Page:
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Teamwork Enhanced from the Inside Out

14 Apr 2019 3:38 PM | Anonymous member (Administrator)

By Alex Diaz, PhD

In any team sport, creating a robust team dynamic is always the greatest challenge for any coach. Team members differ in personality styles, attitudes, motivation, and behaviors. A coach fixated in believing that his message will equally resonate with each player will fail to create a cohesive team approach as individual’s differences are not being considered. To achieve an effective teamwork atmosphere, leaders shine in their ability to unite individuals by seeking a common goal while supporting their emotional behavioral differences.

An individual’s emotional behavior results from the combination of personal genes and life experiences, both supportive and upsetting. Such experiences mold a neurological imprint in our brains leading to the development of behaviors whose roots lie in implicit, subconscious, emotional memories. These memories cannot be intentionally brought up. According to psychologist Peter Levine, emotional memories are “felt-sense emotions such as surprise, fear, anger, disgust, sadness, and joy.” These memories lie just below the neo-cortex. Giving an oral presentation before a large audience may bring an array of felt-sense emotions, such as calmness or nervousness, which are derived from implicit memories based on prior experiences.

Hierarchically, our brain develops implicit memories first and explicit ones later. We feel butterflies in the belly and later verbalize them as anxiety. A tennis player, who is serving to win a grand slam match, will feel rapid heartbeats and shallow breathing. If the player is from Australian, such felt sense awareness will be verbalized in English; if the player is from Japan, the same felt sense sensations will be spoken in Japanese. Both players feel implicit memories based on past experiences. Human beings experience non-verbal awareness before sensations turn into a verbal language.

To be coherent between what we sense and what we express is the result of how emotionally regulated we are. When athletes are asked about the experience of losing a very close game, they rationalize their feelings by either minimizing its emotional content or expressing a rationalization aimed at, subconsciously, diverting the attention from that of feeling upset. An emotionally regulated athlete not only feels the upsetting emotion by embodying a faster heart palpitation, but also by verbalizing it. When leaders attune to the emotional needs of self and others, an implicit level relationship takes place. It is at this implicit human connection that meaningful interactions are forged, bringing trust, safety, healthy relationships.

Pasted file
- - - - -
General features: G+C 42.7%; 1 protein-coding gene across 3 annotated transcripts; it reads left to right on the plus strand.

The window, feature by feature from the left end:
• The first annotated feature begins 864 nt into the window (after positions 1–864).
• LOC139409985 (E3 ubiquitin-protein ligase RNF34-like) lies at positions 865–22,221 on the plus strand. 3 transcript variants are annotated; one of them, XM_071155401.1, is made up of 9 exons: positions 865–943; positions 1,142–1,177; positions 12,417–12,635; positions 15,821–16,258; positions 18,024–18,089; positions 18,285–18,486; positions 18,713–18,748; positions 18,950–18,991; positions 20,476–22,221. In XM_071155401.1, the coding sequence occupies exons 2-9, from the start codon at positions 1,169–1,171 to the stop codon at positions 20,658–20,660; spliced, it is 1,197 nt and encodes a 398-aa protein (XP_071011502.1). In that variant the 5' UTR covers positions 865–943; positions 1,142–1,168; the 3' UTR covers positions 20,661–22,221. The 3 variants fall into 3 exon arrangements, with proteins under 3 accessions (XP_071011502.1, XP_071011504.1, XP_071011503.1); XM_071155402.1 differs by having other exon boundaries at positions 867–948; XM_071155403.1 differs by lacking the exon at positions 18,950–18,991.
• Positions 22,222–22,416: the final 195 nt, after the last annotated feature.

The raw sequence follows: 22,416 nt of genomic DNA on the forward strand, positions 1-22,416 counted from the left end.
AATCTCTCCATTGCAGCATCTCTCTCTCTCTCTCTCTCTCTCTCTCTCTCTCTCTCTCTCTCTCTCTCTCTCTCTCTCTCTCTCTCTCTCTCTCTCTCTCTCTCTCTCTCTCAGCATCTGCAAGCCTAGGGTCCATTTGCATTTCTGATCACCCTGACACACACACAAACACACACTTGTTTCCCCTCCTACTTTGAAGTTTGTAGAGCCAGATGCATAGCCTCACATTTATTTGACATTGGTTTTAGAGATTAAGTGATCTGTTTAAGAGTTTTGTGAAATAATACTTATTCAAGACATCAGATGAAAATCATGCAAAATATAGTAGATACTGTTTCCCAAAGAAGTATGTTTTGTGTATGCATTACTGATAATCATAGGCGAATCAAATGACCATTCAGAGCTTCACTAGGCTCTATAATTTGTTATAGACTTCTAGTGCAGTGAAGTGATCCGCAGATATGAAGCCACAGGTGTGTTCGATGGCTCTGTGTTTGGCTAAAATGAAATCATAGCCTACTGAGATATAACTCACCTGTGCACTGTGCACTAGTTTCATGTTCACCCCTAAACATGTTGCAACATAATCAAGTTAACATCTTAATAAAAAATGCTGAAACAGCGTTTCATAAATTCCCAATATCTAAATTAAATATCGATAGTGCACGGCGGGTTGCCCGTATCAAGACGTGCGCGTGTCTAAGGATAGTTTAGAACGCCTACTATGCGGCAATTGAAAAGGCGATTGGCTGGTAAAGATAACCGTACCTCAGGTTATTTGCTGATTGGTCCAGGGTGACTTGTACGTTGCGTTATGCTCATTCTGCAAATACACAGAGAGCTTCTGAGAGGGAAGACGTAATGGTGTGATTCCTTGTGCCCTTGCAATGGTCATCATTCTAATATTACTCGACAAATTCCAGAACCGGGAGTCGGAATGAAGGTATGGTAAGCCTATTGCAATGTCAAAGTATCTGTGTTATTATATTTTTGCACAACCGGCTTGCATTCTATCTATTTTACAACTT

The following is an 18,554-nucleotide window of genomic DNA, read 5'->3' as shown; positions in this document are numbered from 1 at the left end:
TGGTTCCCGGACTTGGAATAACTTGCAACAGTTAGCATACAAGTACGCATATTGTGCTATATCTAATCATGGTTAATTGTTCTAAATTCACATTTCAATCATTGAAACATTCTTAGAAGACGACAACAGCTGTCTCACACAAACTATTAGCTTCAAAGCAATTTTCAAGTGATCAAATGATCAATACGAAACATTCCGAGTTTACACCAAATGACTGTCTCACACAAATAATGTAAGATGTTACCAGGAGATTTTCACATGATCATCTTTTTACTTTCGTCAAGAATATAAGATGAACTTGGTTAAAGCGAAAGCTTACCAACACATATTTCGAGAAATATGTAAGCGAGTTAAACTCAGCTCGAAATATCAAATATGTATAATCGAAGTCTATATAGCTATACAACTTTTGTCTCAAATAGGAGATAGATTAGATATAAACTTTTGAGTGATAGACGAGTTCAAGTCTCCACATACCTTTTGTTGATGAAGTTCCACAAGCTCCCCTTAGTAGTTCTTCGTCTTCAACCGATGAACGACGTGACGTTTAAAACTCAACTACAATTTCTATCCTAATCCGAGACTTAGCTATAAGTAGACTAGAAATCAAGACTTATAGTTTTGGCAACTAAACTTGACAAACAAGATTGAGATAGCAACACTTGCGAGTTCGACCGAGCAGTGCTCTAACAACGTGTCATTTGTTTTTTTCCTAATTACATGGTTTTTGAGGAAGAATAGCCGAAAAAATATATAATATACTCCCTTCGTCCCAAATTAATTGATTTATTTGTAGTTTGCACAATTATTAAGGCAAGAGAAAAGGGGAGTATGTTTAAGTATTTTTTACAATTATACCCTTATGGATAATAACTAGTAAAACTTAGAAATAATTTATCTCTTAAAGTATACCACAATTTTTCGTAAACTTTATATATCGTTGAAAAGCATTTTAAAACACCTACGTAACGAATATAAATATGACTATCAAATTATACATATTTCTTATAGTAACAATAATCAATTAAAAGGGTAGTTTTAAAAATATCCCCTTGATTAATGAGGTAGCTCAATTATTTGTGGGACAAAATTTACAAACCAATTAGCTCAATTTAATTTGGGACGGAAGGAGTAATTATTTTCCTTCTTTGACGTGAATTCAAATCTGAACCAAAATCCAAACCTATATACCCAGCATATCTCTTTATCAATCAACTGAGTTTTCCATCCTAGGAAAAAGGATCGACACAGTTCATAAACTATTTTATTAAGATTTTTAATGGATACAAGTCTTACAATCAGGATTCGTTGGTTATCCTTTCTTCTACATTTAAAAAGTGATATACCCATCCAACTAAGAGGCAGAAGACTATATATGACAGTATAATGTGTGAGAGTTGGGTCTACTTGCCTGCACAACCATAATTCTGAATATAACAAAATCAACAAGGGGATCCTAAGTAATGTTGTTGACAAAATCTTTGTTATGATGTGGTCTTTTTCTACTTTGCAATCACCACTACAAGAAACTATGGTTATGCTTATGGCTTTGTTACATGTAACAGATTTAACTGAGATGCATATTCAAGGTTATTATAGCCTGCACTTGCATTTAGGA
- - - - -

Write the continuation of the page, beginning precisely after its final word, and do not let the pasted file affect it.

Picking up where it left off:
Being emotionally met allows for channels of communication to open up between leaders and team members. A team member will be more cooperative if he/she feels an inner sense of trust. In a survey presented at the 2015 World Class Performance Conference, the first leading factor for top Olympic performances rested on the coach-athlete relationship over other factors such as athlete self-awareness and having optimal training environment. In a 2008 Coach Survey Summary Results: Evolution of Athlete Conference, it indicated that focusing on the athlete as a whole person was more valuable than seeking techniques to improve performance.

On the other hand, when leaders seek inter-connectivity by using explicit language, it leaves a sense of emotional disconnection. Hence, a perceived lack of emotional safety is felt. More importantly, it leads members to having second thoughts about their own self-worth or thinking they have done something wrong. On the other hand, connecting with team members by supporting their hard work or frustration, praising when sincere effort is performed rather than taking such a behavior for granted, and encouraging when mistakes are made lead to promoting a higher sense of understanding and appreciation.

Holistic approaches aim at self-regulating emotions by eliciting implicit language attunement. Yoga, mindfulness, breathing relaxation, visualization of positive experiences, and somatic psychology embrace connecting at a non-verbal language. These practices help to develop a greater sense of tuning in to our felt-sense awareness and, as such, enhance our capacity to regulate emotions and maintain meaningful relationships.

At the core of who we are as humans, the emotional connection is what has kept us alive and able to survive for so many years. Whether we are part of a sports or corporate team, we owe it to ourselves to enhance our capacity to regulate emotions at an implicit level as such experiences will only bring a greater sense of human connection and an enhanced present moment awareness.

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